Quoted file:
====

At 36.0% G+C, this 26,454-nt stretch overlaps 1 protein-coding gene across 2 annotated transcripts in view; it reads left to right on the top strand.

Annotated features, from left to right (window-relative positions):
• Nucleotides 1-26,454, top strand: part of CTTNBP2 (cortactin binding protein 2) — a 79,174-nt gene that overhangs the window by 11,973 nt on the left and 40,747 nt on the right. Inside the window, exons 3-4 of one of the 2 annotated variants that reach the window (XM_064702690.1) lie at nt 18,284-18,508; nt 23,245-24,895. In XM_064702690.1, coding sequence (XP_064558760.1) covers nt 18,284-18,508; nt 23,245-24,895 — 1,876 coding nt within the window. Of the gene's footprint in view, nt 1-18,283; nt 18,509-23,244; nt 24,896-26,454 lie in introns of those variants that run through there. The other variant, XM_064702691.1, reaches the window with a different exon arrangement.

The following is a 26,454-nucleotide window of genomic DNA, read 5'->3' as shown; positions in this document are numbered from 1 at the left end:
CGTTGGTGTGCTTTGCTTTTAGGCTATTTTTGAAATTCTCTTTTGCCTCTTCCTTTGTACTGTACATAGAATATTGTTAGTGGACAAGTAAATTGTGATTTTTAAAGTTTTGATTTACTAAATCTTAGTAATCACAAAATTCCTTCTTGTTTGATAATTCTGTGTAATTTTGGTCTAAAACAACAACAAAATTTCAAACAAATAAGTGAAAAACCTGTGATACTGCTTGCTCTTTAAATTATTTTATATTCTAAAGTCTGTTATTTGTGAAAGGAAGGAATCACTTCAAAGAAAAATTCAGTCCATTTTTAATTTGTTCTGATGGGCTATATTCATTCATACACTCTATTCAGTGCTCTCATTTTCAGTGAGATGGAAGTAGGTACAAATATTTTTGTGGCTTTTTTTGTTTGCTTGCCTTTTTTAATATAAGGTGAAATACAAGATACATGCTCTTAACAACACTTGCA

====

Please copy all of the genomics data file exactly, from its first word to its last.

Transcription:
At 36.0% G+C, this 26,454-nt stretch overlaps 1 protein-coding gene across 2 annotated transcripts in view; it reads left to right on the top strand.

Annotated features, from left to right (window-relative positions):
• Nucleotides 1-26,454, top strand: part of CTTNBP2 (cortactin binding protein 2) — a 79,174-nt gene that overhangs the window by 11,973 nt on the left and 40,747 nt on the right. Inside the window, exons 3-4 of one of the 2 annotated variants that reach the window (XM_064702690.1) lie at nt 18,284-18,508; nt 23,245-24,895. In XM_064702690.1, coding sequence (XP_064558760.1) covers nt 18,284-18,508; nt 23,245-24,895 — 1,876 coding nt within the window. Of the gene's footprint in view, nt 1-18,283; nt 18,509-23,244; nt 24,896-26,454 lie in introns of those variants that run through there. The other variant, XM_064702691.1, reaches the window with a different exon arrangement.

The following is a 26,454-nucleotide window of genomic DNA, read 5'->3' as shown; positions in this document are numbered from 1 at the left end:
CGTTGGTGTGCTTTGCTTTTAGGCTATTTTTGAAATTCTCTTTTGCCTCTTCCTTTGTACTGTACATAGAATATTGTTAGTGGACAAGTAAATTGTGATTTTTAAAGTTTTGATTTACTAAATCTTAGTAATCACAAAATTCCTTCTTGTTTGATAATTCTGTGTAATTTTGGTCTAAAACAACAACAAAATTTCAAACAAATAAGTGAAAAACCTGTGATACTGCTTGCTCTTTAAATTATTTTATATTCTAAAGTCTGTTATTTGTGAAAGGAAGGAATCACTTCAAAGAAAAATTCAGTCCATTTTTAATTTGTTCTGATGGGCTATATTCATTCATACACTCTATTCAGTGCTCTCATTTTCAGTGAGATGGAAGTAGGTACAAATATTTTTGTGGCTTTTTTTGTTTGCTTGCCTTTTTTAATATAAGGTGAAATACAAGATACATGCTCTTAACAACACTTGCA